Apparently, Hal was not the first judge in his family. Following the American Revolution, his great-uncle Jonathan McClure had become one of the first judges in Dauphin, PA, when the county was organised in 1785 (read about it here).
Hal retired from law in 1911 and spent his retirement investing in utilities. But Hal’s life came to a sudden end at just 59 years of age, way too early for his time. He passed away on March 1st, 1919 of angina pectoris which translates to breast pain due to an insufficient blood flow to the heart muscle.
Hal’s wife Anna Margaret passed away more than 20 years later, in February 1941, at the age of 82. The were both buried at the family gravesite at the Lewisburg Cemetery, PA.
Since the photo lot also includes the photo of Hal’s mom, Mrs. James C. McClure, I write a few lines about Hal’s parents James and Glorvina McClure. They got married in 1857 in Philadelphia. James had been born in March 1830. James was in mercantile business. In 1877, James and Glorvina moved to Norththumberland where James started working in lumber business. They moved again in 1885, this time to Scranton, PA, where James operated anthracite-coal. James McClure passed away in September 1903 from a gangrene. The obituary was published in Lewisburg Journal on September 11th, 1903.
Hal’s mother Glorvina McClure née Elder had been born in January 1834 to parents Joshua D. Elder and Eliza née Murray, former residents of Harrisburg, PA. Quoting again the Commemorative biographical record, she was described as “a brilliant, gifted and charming woman, with rare musical talent, of broad culture and great intellectual attainments.” Glorvina worked as a vocal music teacher at the University of Lewisburg Female Institute. Glorvina McClure passed away on May 22nd, 1898, at just 64 years from a stroke.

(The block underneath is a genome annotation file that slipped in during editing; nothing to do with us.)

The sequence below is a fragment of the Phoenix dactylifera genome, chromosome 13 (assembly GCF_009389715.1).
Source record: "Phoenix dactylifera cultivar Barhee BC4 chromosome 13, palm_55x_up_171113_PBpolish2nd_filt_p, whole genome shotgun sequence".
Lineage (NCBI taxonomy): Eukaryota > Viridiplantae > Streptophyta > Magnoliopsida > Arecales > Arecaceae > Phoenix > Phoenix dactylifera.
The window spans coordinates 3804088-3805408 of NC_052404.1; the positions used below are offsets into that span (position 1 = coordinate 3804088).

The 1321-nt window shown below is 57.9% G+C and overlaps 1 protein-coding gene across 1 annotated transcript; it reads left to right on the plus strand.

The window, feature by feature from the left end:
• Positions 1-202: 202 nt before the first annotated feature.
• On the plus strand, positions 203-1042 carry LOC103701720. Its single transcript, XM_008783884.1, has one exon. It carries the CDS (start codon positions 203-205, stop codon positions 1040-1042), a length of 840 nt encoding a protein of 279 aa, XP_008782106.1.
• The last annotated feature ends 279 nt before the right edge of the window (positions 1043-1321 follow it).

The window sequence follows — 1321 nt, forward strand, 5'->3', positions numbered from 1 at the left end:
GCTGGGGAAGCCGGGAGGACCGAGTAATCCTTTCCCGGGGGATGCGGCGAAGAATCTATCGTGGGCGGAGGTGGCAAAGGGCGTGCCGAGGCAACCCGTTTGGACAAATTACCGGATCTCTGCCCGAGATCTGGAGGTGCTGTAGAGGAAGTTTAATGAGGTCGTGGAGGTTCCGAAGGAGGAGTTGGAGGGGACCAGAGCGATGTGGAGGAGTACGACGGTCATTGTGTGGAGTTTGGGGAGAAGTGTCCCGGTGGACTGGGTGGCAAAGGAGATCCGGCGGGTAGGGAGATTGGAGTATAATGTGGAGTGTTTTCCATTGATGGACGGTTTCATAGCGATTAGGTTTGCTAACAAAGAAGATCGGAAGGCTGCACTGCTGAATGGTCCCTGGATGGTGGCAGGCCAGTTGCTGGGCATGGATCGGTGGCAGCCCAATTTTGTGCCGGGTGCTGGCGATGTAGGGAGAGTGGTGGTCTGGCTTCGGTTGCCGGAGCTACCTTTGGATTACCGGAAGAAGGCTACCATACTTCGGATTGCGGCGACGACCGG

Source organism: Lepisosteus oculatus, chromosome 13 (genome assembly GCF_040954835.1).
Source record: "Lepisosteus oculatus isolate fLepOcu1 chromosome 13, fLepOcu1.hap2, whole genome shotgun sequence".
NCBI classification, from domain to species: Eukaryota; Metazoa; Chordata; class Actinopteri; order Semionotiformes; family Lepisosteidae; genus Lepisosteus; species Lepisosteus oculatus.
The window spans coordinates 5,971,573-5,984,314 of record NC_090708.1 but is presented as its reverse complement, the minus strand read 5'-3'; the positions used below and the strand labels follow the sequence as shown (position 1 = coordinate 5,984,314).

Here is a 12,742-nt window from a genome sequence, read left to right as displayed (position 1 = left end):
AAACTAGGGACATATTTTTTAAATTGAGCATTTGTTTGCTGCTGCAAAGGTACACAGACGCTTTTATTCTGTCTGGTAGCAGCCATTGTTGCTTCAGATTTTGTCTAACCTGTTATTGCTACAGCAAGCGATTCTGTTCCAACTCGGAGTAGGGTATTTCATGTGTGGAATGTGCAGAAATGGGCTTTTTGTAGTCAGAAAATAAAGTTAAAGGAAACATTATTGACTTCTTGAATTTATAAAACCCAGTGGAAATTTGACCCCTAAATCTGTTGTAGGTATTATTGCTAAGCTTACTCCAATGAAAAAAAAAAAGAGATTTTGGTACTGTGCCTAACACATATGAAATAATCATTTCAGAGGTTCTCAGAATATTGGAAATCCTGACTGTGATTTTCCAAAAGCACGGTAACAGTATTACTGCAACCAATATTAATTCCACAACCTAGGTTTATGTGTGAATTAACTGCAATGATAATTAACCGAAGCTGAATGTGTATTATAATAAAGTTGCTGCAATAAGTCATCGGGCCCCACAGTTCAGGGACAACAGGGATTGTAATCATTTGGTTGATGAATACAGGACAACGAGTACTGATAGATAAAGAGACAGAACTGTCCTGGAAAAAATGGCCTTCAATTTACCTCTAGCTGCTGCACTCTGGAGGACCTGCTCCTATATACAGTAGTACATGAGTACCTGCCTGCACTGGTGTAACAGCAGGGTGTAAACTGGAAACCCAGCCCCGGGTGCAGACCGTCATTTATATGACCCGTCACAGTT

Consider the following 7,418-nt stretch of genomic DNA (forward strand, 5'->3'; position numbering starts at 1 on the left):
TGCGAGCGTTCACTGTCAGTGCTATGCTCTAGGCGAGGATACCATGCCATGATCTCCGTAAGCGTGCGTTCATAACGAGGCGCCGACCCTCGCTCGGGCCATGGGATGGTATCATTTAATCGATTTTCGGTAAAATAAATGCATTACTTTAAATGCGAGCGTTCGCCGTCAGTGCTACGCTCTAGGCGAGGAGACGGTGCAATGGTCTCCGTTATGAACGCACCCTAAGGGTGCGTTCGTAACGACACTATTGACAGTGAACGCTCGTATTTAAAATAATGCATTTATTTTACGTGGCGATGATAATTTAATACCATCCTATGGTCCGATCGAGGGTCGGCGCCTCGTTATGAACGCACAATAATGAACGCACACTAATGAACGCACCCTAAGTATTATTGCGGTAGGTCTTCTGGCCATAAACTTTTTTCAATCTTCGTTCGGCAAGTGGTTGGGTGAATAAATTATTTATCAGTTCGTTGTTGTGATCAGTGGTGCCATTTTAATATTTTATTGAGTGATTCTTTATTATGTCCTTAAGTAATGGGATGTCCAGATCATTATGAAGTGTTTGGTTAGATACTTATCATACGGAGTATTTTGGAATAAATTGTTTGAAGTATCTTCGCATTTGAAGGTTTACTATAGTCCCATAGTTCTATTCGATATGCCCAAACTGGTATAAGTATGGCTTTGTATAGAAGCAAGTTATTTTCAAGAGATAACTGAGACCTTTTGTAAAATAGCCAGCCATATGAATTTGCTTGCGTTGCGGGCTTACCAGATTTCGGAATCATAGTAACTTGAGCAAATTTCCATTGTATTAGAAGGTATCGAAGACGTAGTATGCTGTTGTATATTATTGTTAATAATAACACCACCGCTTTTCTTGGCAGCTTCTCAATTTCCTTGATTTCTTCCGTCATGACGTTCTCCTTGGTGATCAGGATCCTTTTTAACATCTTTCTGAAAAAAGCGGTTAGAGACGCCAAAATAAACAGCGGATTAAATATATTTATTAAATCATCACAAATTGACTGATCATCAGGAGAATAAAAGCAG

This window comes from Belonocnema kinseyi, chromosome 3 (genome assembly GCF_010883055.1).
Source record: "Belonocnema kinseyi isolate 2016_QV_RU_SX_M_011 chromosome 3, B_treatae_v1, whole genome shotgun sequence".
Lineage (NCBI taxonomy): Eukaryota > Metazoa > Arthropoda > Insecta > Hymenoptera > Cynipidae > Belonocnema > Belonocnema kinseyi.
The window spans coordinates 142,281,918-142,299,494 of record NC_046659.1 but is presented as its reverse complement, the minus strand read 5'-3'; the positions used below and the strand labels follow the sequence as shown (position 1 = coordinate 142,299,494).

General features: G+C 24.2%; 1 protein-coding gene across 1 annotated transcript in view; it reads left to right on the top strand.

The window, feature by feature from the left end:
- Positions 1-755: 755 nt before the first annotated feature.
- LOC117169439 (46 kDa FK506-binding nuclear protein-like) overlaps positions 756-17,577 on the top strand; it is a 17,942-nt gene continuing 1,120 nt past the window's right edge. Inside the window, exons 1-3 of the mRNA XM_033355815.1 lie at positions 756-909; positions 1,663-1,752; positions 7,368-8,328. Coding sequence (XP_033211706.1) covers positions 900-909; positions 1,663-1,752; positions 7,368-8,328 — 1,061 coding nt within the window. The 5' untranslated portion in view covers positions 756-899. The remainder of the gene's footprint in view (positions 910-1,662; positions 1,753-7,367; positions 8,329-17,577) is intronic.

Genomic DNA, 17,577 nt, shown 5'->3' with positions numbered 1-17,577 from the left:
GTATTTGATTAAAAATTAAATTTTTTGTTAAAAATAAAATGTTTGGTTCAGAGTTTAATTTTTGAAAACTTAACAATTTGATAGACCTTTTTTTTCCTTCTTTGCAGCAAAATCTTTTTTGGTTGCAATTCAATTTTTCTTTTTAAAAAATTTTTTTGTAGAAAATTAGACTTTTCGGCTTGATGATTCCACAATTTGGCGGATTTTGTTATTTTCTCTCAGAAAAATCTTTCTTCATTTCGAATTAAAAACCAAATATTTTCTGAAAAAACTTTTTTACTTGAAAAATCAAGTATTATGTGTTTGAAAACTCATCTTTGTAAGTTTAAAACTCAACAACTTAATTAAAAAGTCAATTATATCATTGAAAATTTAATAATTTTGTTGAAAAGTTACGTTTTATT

Hal had a sister Maria Flanagan McClure who was born on September 11th, 1861. She married Frank B. Garvin of Marshalltown, Iowa, in 1885, and the couple had two daughters, Ella Baldwin (1887-1952) and Edna Brewer (1891-1976). Frank was a freight agent and a railroad worker. Maria passed away in September 1920, also just at the age of 59 like her brother Hal had. And just like her mother, Maria had suffered from a cerebral thrombosis.
We also have a photo of one Maria McClure. At first I thought she might have been Hal’s sister Maria. But the photo was taken in the 1860s, which suggests she might have been Hal’s father’s sister Maria McClure. If she was Hal’s paternal aunt, her parents were James McClure and Maria née Flanagan. Unfortunately I haven’t been able to find much about her life. I found this family tree for her on Familysearch which suggest she was born on December 12th, 1838 in Lewisburg.
If you want to know more about the McClure, Flanagan and Elder families, there are quite a few sources out there. A long story about the McClures was published in the Mifflinburg Telegraph on November 6th, 2003:
The first McClure ancestor in Hal and Maria’s family, who settled in the United States, was Richard McClure, born in 1718 in Raphoe, Ireland. Upon arrival in the New World, he settled down in Dauphin, Pennsylvania, where he also died in 1774, having fathered about 17 children with his wife Jean née Sage. One of them was Hal and Maria’s great-grandfather Roan (Rowan) McClure.
Read more about the McClures here “Commemorative Biographical Record of Central PA, including counties of Clinton, Union and Snyder” (link mentioned above):
The McClure Family became identified with the Virginia colony at a very early period, but the Judge’s great-grandfather, Roan McClure, left the Old Dominion in 1790, and settled in what is now Union County, Penn., on Buffalo creek, two miles from Lewisburg, where his remaining years were spent in farming. His son, James, the Judge’s grandfather, married a widow, Mrs. Maria Flanagan Lyndall, who already had four children-Stephen, Henry, Joseph and Sarah. James and Maria McClure reared a family of six children: (1) Roan, (2) Richard and (3) Edward, all of whom went to California in the early days. Roan returned and is now living near Ames, Iowa. Richard and Edward died there. (4) James C. is our subject’s father. (5) Elizabeth, now deceased intermarried with Ogden Vorse of Lewisburg; and (6) Maria, who married Horace Nichols, resides near Ames Iowa.
Hal and Maria’s grandmother Maria née Flanagan’s ancestors also sailed from Ireland. Their great-grandfather Stephen Flanagan (1757-1832) served as a fifer and seaman on the armed boat Congress under Captain Isaac Roach. He was born in Ireland, died in Philadelphia, PA (information found here).
Hal and Maria’s maternal ancestors, the Elders, had been born in Scotland in the 1670s and had settled to America in about 1730 through Ireland (information found here).
What fun this has been to research this family! Well, I didn’t really have to research them, I just collected all the wonderful information about them into this blogpost. I hope the photos and the stories will bring you as much joy.